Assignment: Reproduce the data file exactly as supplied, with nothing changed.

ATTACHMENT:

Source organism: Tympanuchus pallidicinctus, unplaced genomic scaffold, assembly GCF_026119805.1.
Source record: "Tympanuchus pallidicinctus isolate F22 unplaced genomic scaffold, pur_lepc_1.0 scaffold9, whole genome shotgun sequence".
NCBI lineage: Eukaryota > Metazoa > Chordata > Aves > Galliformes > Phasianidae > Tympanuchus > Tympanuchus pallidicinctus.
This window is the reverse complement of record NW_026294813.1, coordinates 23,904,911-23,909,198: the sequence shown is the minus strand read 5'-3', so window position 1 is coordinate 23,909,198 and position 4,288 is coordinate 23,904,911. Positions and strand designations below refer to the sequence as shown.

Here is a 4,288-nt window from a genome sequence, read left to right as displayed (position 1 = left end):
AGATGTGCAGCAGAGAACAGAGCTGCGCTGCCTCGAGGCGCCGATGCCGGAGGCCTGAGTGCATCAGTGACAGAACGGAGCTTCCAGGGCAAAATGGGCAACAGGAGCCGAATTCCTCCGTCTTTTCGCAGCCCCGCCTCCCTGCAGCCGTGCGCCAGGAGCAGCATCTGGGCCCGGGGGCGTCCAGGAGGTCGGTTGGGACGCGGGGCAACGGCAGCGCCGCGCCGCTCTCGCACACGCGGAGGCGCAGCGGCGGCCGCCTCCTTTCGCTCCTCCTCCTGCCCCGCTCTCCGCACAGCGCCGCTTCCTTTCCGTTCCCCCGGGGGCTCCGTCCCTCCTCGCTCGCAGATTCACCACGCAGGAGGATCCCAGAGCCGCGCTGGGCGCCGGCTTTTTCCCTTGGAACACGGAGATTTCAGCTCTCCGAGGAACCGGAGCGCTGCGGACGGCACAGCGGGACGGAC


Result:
Source organism: Tympanuchus pallidicinctus, unplaced genomic scaffold, assembly GCF_026119805.1.
Source record: "Tympanuchus pallidicinctus isolate F22 unplaced genomic scaffold, pur_lepc_1.0 scaffold9, whole genome shotgun sequence".
NCBI lineage: Eukaryota > Metazoa > Chordata > Aves > Galliformes > Phasianidae > Tympanuchus > Tympanuchus pallidicinctus.
This window is the reverse complement of record NW_026294813.1, coordinates 23,904,911-23,909,198: the sequence shown is the minus strand read 5'-3', so window position 1 is coordinate 23,909,198 and position 4,288 is coordinate 23,904,911. Positions and strand designations below refer to the sequence as shown.

Here is a 4,288-nt window from a genome sequence, read left to right as displayed (position 1 = left end):
AGATGTGCAGCAGAGAACAGAGCTGCGCTGCCTCGAGGCGCCGATGCCGGAGGCCTGAGTGCATCAGTGACAGAACGGAGCTTCCAGGGCAAAATGGGCAACAGGAGCCGAATTCCTCCGTCTTTTCGCAGCCCCGCCTCCCTGCAGCCGTGCGCCAGGAGCAGCATCTGGGCCCGGGGGCGTCCAGGAGGTCGGTTGGGACGCGGGGCAACGGCAGCGCCGCGCCGCTCTCGCACACGCGGAGGCGCAGCGGCGGCCGCCTCCTTTCGCTCCTCCTCCTGCCCCGCTCTCCGCACAGCGCCGCTTCCTTTCCGTTCCCCCGGGGGCTCCGTCCCTCCTCGCTCGCAGATTCACCACGCAGGAGGATCCCAGAGCCGCGCTGGGCGCCGGCTTTTTCCCTTGGAACACGGAGATTTCAGCTCTCCGAGGAACCGGAGCGCTGCGGACGGCACAGCGGGACGGAC